Slowing the deluge

(Photo by Violet Snow)

(Photo by Violet Snow)

Dredging local waterways was the flood prevention strategy most requested by Phoenicia area residents at the October 14 meeting on Local Flood Analysis (LFA), as consultants from New Paltz engineering firm Milone and MacBroom invited feedback on flood issues. It was clear that the managers of the LFA program, designed to consider the feasibility of proposed projects, see removal of sediment as a complex issue that must be approached with careful planning.

While important flood mapping and resident surveys have been conducted in Shandaken since the devastation of Hurricane Irene in 2011, supervisor Rob Stanley opened the meeting by observing, “This is not just a study. It’s about what can we do in the ground physically with the stream and the immediate environment to lower flooding in Phoenicia.” A similar meeting for Mount Tremper is scheduled for Monday, October 20, at 6:30 p.m. at the Emerson Inn.

Project manager Mark Carabetta introduced the New York City-funded LFA process, which begins with fieldwork to evaluate causes of local flooding. “We already have a lot of information through FEMA flood models for the Esopus and Stony Clove Creeks,” he said. “And we have the flood hazard mitigation plans of county and the town. We will use hydraulic modeling to assess potential strategies, so we can determine what reduction in flood levels each plan would have. Then we’ll vet costs and benefits, feasibility, and amount of public support for each project.” Possible funding sources will also be identified.


Strategies under consideration include stream channel alteration, such as widening and realignment; replacing bridges, since water can back up and cause flooding behind an undersized bridge; dredging of accumulated sediment; and floodproofing buildings in the floodplain, including increasing elevation or relocation.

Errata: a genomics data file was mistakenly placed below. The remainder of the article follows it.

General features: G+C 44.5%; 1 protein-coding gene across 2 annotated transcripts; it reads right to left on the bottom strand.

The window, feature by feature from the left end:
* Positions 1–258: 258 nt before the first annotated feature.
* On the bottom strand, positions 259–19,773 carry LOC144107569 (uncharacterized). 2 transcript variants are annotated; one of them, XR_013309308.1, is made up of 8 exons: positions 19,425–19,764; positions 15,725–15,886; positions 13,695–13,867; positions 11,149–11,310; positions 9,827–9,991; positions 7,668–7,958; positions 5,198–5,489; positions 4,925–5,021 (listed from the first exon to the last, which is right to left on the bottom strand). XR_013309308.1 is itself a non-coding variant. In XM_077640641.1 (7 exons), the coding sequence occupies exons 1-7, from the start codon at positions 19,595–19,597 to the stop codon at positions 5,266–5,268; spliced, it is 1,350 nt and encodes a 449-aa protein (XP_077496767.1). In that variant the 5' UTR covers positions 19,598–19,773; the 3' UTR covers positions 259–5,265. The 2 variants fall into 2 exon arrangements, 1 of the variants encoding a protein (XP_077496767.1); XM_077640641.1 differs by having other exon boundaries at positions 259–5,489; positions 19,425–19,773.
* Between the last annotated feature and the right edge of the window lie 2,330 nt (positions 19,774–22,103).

Milone and MacBroom designed the 2011 channel modification at the Main Street bridge, which prevented flooding when Tropical Storm Lee arrived ten days after Irene, and the firm has worked on projects along the Stony Clove in the past three years. “We come with some knowledge from our work here and in other places,” principal-in-charge Jeanine Gouin told the 40 or so attendees, “but you have a lifetime of knowledge. We want to hear what you know and what you think will work.”

“Mountains erode. We can’t stop that,” stated Dakin Morehouse, president of the Empire State Railway Museum and owner of the creekside Phoenicia Forge property and the Roxmor Colony in Woodland Valley. “The sand and gravel go into our streams. The only thing to do is stream maintenance. We used to crush rock from the stream beds and use it for town highways. It was a natural resource, which we are deprived of now, since the 70s,” when the New York State Department of Environmental Conservation halted dredging of streams.

In recent years, especially since Irene, as the public and the town have clamored for dredging, some meticulously engineered dredging projects have been permitted by the DEC, but Morehouse and other speakers insisted that virtually the entire stream system should be dredged to prevent flooding, as was done in the past. He pointed out that when engineers were removing sediment near the Main Street bridge, he asked why they didn’t dig deeper, and they said it was because the Esopus was too high to accommodate the flow that would result from the Stony Clove. “The Esopus has to be dredged too,” he declared.